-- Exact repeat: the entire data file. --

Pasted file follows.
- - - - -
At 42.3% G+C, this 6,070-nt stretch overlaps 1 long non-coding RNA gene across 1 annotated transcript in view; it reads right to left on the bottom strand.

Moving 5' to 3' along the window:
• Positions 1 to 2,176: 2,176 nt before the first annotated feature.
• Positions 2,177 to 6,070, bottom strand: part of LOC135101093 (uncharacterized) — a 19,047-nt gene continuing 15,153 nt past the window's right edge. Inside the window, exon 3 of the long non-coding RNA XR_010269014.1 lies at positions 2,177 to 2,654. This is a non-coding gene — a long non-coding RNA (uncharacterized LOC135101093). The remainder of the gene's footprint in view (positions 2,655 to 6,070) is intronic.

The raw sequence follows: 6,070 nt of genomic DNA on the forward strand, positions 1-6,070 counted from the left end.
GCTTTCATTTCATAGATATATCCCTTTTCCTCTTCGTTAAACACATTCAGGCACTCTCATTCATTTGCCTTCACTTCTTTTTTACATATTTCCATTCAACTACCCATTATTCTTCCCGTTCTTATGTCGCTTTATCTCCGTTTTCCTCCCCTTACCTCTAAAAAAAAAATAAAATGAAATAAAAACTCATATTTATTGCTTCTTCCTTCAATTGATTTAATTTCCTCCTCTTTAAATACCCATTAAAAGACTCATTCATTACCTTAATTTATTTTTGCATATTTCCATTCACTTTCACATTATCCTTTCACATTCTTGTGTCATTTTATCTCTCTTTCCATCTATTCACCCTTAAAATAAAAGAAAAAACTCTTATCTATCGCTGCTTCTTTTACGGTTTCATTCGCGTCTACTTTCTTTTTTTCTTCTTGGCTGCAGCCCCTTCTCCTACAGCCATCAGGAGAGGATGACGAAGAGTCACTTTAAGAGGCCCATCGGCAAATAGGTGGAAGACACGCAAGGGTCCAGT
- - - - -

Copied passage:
At 42.3% G+C, this 6,070-nt stretch overlaps 1 long non-coding RNA gene across 1 annotated transcript in view; it reads right to left on the bottom strand.

Moving 5' to 3' along the window:
• Positions 1 to 2,176: 2,176 nt before the first annotated feature.
• Positions 2,177 to 6,070, bottom strand: part of LOC135101093 (uncharacterized) — a 19,047-nt gene continuing 15,153 nt past the window's right edge. Inside the window, exon 3 of the long non-coding RNA XR_010269014.1 lies at positions 2,177 to 2,654. This is a non-coding gene — a long non-coding RNA (uncharacterized LOC135101093). The remainder of the gene's footprint in view (positions 2,655 to 6,070) is intronic.

The raw sequence follows: 6,070 nt of genomic DNA on the forward strand, positions 1-6,070 counted from the left end.
GCTTTCATTTCATAGATATATCCCTTTTCCTCTTCGTTAAACACATTCAGGCACTCTCATTCATTTGCCTTCACTTCTTTTTTACATATTTCCATTCAACTACCCATTATTCTTCCCGTTCTTATGTCGCTTTATCTCCGTTTTCCTCCCCTTACCTCTAAAAAAAAAATAAAATGAAATAAAAACTCATATTTATTGCTTCTTCCTTCAATTGATTTAATTTCCTCCTCTTTAAATACCCATTAAAAGACTCATTCATTACCTTAATTTATTTTTGCATATTTCCATTCACTTTCACATTATCCTTTCACATTCTTGTGTCATTTTATCTCTCTTTCCATCTATTCACCCTTAAAATAAAAGAAAAAACTCTTATCTATCGCTGCTTCTTTTACGGTTTCATTCGCGTCTACTTTCTTTTTTTCTTCTTGGCTGCAGCCCCTTCTCCTACAGCCATCAGGAGAGGATGACGAAGAGTCACTTTAAGAGGCCCATCGGCAAATAGGTGGAAGACACGCAAGGGTCCAGT